When first asked to provide a book list for the the Basics of Faith Formation Series, I was overwhelmed at the possibilities. I do not pretend this is a complete list and it is certainly my subjective choices. In fact, I’d like to hear what books you’d add to this list. 

·      Christian Spiritual Formation in the Church and Classroom by Suzanne Johnson. Though 30 years old now, this concise book is still hard to top. My copy is full of underlines and yellow post-it note flags. Johnson clarifies that we should aim beyond individualized spirituality (that arises from within) but for Christian spirituality (that is passed on) that truly offers freedom. Johnson pushes us beyond popular psychological categories to the formation of Christian character. If I could only recommend one book, this would be it.

·      A Blueprint for Discipleship: Wesley’s General Rules as a Guide for Christian Living by Kevin Watson.While Professor Watson has become much more known for his book The Class Meeting, many overlook his previous book which takes a broader look at discipleship formation or the method of us Methodist. While it is not the most practical book on this list, it is certainly a helpful guide for faith formation leaders wanting to focus on the patterns of Wesleyan spirituality.

·      Spiritual Theology:A Systematic Study of the Christian Life by Simon Chan. The first non-Methodist on the list. I don’t remember how I came across Chan’s work, but I found it a delightful and comprehensive read. This book is for those who want a deeper exploration into the theology of spirituality and spiritual practices.

·      Keeping in Touch: Christian Formation and Teaching by Carol Krau. Carol, now retired from Discipleship Ministries, has been a mentor to me and many others. Though her book is concise, it is theologically rich and practical. Though this book is geared for teachers and facilitators of Sunday School classes and small groups, it is certainly beneficial for any overseeing Christian education as well.    

·      Toward an Adult Church: A Vision of Faith Formation by Jane Regan. Though Catholic, I include this book for its focused and well-developed argument for transformative learning. Additionally, Regan is right to challenge churches who are more apt to focus on children and youth ministry at the expense of adult ministry. Focus on adult faith formation can cultivate a pervasive culture of discipleship for the whole church.  


What books would you add to this list?



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Patty Meyers is a deacon in full connection with the Oregon-Idaho Annual Conference. She recently retired from teaching Christian Education at Pfeiffer University. Patty is President Emeritus of CEF and its current Treasurer.  She and her husband Bob live on the Central Oregon Coast with Tacy, her loving chihuahua.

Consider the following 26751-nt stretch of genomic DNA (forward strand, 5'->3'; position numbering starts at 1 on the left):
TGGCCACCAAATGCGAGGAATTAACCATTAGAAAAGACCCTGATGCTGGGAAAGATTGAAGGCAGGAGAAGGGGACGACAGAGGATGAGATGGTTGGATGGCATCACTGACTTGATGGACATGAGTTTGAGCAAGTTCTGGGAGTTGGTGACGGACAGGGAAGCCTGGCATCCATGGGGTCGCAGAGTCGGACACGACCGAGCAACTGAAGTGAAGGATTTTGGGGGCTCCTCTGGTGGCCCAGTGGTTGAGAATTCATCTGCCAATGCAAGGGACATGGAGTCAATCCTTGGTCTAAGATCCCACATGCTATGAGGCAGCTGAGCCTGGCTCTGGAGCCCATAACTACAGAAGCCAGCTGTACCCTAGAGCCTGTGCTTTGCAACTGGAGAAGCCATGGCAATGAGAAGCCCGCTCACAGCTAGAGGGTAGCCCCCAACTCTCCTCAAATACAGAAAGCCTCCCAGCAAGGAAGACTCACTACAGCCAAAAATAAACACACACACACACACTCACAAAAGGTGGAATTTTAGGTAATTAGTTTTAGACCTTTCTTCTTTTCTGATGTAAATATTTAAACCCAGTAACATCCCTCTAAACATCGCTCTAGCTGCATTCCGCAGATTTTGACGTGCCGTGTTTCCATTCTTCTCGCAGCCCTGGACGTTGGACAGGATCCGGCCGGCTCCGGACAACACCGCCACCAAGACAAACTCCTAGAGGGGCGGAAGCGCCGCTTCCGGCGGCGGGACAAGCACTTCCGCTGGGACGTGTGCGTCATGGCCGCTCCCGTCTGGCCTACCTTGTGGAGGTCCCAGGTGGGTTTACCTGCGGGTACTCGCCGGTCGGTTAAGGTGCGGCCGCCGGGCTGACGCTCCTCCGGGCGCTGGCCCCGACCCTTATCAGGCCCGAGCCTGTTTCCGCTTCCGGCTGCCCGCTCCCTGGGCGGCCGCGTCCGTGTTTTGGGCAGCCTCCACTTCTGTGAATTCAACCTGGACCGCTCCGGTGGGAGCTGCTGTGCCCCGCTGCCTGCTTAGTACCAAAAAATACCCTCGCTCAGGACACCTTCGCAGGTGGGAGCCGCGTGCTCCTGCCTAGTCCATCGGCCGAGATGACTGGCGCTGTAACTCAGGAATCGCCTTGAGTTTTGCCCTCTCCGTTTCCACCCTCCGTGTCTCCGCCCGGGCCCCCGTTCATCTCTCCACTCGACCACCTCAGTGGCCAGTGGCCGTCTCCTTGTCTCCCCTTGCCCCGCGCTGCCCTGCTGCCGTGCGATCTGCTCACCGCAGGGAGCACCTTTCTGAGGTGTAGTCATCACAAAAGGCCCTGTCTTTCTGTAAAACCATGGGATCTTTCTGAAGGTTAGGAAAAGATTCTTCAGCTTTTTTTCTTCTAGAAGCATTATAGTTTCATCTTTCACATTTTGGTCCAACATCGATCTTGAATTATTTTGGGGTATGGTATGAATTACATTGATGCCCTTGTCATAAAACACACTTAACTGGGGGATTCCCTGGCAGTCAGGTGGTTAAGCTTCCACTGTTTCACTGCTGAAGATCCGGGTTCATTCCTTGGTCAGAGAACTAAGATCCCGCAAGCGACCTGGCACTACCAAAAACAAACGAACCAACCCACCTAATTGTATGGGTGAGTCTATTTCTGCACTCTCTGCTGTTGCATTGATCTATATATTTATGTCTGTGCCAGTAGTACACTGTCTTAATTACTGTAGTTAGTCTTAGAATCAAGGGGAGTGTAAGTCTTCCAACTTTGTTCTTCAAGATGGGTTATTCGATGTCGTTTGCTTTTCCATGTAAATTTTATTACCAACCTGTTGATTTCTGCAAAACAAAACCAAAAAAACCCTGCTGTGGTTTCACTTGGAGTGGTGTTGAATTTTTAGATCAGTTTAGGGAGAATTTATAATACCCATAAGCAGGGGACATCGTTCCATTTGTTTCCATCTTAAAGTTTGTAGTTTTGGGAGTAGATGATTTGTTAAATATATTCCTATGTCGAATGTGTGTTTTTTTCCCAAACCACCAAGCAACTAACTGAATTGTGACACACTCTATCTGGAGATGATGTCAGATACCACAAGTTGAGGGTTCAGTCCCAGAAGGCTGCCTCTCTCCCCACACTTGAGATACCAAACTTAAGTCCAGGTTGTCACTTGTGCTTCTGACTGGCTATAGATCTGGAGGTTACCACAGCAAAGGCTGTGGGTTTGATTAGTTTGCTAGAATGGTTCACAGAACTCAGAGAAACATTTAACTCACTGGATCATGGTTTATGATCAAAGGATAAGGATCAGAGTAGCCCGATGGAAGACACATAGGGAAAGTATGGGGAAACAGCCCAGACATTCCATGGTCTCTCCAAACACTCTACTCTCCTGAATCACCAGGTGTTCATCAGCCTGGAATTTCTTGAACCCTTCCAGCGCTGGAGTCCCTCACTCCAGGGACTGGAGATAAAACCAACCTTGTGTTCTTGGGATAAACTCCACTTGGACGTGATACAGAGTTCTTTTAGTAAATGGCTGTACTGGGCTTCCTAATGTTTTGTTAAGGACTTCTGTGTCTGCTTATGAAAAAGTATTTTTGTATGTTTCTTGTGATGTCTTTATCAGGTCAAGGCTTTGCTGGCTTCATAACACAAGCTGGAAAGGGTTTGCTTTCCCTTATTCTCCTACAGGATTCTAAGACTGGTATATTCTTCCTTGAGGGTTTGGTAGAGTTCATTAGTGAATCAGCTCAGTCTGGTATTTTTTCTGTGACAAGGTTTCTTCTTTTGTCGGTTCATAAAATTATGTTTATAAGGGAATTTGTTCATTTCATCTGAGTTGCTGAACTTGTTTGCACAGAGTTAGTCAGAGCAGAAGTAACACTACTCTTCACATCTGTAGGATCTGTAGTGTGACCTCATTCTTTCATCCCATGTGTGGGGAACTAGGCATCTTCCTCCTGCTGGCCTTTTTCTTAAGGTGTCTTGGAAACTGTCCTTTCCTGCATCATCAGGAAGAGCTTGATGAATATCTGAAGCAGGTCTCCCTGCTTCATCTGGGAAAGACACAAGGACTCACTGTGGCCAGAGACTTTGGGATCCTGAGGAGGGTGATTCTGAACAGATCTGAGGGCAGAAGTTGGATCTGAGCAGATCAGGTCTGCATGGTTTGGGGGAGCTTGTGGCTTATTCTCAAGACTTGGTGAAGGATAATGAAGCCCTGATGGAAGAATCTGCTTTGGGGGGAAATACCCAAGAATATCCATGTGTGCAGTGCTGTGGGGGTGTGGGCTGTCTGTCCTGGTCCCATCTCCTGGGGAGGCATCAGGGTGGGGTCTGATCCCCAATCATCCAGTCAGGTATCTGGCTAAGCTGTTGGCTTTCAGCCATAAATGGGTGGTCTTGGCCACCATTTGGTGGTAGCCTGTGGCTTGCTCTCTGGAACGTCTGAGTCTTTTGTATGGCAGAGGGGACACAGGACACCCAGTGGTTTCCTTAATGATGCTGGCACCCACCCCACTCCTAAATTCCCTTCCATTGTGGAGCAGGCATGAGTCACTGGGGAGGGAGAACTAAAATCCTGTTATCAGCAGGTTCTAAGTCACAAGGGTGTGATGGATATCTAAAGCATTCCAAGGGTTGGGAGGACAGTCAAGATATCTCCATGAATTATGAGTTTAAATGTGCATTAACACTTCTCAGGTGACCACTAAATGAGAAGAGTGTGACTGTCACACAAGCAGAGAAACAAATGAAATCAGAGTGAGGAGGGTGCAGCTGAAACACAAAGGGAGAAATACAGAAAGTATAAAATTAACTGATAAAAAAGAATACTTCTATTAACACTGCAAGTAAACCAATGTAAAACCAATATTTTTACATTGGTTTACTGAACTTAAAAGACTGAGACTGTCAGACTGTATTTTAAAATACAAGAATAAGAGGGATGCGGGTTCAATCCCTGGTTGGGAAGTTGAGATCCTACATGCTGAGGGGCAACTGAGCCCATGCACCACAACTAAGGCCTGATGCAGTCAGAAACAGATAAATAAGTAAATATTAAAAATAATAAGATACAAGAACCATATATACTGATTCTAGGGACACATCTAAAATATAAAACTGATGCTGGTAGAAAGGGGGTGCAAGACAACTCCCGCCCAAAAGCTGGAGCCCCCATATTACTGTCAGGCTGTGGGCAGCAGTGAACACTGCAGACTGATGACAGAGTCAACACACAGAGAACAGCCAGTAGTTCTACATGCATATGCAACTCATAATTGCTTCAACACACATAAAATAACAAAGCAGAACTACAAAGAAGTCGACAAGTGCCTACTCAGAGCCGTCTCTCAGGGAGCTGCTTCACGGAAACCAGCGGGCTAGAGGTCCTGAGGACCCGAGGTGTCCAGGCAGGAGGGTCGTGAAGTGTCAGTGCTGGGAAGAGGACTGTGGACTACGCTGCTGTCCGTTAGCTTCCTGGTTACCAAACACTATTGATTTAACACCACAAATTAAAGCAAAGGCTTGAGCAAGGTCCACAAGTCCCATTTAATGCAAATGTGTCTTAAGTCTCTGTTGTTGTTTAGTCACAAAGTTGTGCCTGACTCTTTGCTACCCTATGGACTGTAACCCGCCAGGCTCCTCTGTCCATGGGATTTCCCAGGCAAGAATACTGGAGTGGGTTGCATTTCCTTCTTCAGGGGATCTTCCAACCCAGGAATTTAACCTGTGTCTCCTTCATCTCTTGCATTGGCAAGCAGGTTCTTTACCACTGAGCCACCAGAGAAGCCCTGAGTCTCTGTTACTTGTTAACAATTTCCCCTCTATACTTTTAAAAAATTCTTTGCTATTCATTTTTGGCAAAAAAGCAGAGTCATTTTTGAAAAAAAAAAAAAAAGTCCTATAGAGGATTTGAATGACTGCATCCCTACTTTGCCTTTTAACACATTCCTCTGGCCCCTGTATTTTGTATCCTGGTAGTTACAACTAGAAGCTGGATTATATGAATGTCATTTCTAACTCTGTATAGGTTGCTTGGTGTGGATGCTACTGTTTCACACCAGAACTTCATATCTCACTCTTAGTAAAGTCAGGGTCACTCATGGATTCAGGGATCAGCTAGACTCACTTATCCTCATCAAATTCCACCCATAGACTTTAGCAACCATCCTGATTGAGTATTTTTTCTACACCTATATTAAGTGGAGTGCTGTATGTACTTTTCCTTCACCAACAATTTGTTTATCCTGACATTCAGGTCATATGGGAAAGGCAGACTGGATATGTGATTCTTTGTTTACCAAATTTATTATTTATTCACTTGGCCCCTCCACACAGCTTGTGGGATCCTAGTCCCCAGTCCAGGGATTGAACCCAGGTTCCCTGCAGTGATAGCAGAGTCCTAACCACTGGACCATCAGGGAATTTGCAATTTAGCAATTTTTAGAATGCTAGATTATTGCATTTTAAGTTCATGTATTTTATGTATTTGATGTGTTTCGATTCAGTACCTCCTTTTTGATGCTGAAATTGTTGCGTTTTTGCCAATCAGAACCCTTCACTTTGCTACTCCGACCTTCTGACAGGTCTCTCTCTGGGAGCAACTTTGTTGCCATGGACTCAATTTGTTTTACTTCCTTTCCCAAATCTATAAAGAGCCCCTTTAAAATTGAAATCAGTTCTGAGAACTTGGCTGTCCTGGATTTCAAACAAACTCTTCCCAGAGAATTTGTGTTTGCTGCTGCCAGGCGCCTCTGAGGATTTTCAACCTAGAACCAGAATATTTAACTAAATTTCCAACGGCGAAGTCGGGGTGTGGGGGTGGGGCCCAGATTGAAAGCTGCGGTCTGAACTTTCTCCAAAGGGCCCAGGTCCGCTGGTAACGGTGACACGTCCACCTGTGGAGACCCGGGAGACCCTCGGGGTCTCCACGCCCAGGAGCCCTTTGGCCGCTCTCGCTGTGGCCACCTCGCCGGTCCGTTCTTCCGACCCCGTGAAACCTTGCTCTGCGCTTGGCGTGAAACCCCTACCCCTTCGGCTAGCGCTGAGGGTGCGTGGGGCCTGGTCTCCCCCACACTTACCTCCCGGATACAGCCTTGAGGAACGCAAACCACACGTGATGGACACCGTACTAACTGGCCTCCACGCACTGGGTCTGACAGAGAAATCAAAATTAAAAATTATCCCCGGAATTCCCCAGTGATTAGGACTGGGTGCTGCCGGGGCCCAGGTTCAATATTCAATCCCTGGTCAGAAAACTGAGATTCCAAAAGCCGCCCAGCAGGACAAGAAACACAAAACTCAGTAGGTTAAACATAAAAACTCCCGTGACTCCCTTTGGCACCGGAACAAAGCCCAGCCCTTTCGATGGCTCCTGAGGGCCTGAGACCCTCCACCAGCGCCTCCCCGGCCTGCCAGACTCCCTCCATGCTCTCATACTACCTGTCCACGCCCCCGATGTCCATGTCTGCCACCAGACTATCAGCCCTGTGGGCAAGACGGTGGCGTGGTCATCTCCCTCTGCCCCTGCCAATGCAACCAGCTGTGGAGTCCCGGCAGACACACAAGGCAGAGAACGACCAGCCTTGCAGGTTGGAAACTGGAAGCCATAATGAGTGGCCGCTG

My contribution to the Faith Formation series will reflect where I start with most of the courses I teach: biblical foundations.

My starting hypothesis: We are children of God. Secondly, we are not intended to stay children, we are to grow into the mind of Christ, and it is a lifelong process. There are lots of periscopes (bible passages) in the Bible to support the hypothesis. Here is a brief overview.

Old Testament Examples of Faith Formation

Torah and History

From the beginning, the Judeo-Christian scriptures show the importance of spiritual maturity and the responsibility that each generation has for the next. Deuteronomy 6: 4-9 emphasizes the importance of educating our children and the primary place of faith formation: the home. The first part of this passage, the Schema, the great commandment, to love God with our whole beings, is a starting place for living a life faithful to God. Recite it again and again, at meals, before you leave the house, when you return, when you tuck the kids in bed at night. John Calvin wrote that nearly all the wisdom that we humans have consists of knowing God and knowing ourselves. Joshua continues the theme declaring that “as for me and my house, we will serve the Lord” (Joshua 24:15).

Wisdom Literature

Wisdom literature examines faith formation through advice, proverbs, and poetry.

Psalm 78 contains an entire theory of religious education in the first eight verses.

 Listen, my people, to my teaching;

    tilt your ears toward the words of my mouth.

 I will open my mouth with a proverb.

    I’ll declare riddles from days long gone—

         ones that we’ve heard and learned about,

        ones that our ancestors told us.

 We won’t hide them from their descendants;

    we’ll tell the next generation

    all about the praise due the Lord and his strength—

    the wondrous works God has done.

 He established a law for Jacob

    and set up Instruction for Israel,

        ordering our ancestors

        to teach them to their children.

 This is so that the next generation

    and children not yet born will know these things,

        and so they can rise up and tell their children

     to put their hope in God—